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Florence Nightingale was prescient in noting the effort needed to promote and engage people in research. Evidence rarely speaks for itself or, in her words, is ‘self-executive’ (McDonald 2005). In her own work around the report to the Indian Sanitary Commission, she worked tirelessly and skilfully – ‘four heavy years’ – to create demand for the finished product. This included lobbying MPs and working with policymakers at all levels to improve health and hygiene of ordinary soldiers. The final report was a magisterial two-volume affair of over 2,000 pages, with data and statistics from a survey of all military stations in India.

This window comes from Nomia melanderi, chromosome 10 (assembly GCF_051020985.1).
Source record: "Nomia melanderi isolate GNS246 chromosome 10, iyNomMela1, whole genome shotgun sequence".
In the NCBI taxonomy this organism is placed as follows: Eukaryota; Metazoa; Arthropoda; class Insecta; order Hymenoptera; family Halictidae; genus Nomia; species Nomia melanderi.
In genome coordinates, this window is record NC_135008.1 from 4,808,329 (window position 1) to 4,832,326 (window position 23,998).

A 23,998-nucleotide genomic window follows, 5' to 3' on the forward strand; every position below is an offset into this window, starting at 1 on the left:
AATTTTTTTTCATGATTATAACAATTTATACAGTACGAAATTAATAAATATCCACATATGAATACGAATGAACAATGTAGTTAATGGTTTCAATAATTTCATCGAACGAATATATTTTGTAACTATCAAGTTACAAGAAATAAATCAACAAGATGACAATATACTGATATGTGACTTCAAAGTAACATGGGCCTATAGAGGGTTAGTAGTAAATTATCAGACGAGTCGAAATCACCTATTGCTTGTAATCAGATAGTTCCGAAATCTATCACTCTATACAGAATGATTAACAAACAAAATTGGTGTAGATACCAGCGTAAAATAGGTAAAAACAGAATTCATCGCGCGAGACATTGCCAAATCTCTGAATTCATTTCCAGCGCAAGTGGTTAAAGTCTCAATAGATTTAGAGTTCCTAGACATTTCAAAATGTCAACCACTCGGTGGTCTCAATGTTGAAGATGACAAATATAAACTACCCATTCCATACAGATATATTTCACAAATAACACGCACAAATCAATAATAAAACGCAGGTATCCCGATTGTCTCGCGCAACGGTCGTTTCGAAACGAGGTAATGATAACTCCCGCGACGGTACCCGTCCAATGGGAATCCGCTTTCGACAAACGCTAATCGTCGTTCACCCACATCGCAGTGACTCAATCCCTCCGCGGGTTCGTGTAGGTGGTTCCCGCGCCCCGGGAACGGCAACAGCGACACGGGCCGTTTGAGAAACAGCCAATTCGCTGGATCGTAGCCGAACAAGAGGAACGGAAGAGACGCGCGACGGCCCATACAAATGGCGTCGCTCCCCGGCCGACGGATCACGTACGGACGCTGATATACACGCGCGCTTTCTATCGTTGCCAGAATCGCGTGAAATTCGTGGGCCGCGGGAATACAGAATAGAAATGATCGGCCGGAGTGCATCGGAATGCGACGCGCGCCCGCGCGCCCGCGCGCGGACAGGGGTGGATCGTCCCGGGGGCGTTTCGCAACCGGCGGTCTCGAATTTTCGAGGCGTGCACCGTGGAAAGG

Her genius was to add 23 pages of her own ‘observations’, essentially her commentary on the data, including free-text summaries and stories from the thousands of pages of survey returns. These were attractive, accessible and illustrated with woodcuts. Grouped under readable headings, from overcrowding to diet, they included her own acerbic analysis, pulling no punches – ‘There is no drainage, in any sense in which we understand the word. The reports speak of cesspits as if they were dressing-rooms’ (Cook 1913). These popular texts had mass circulation and were sent and promoted to public people of standing from John Stuart Mill to (even) Queen Victoria. Abridged versions of the whole report were distributed in advance to military and medical officers, with commendations and forewords from people of influence. She briefed journalists and sent early review copies to appear in periodicals, from The Economist to The Spectator. In effect, she created ‘pull’ for the report with recommendations for reform which was published in 1863.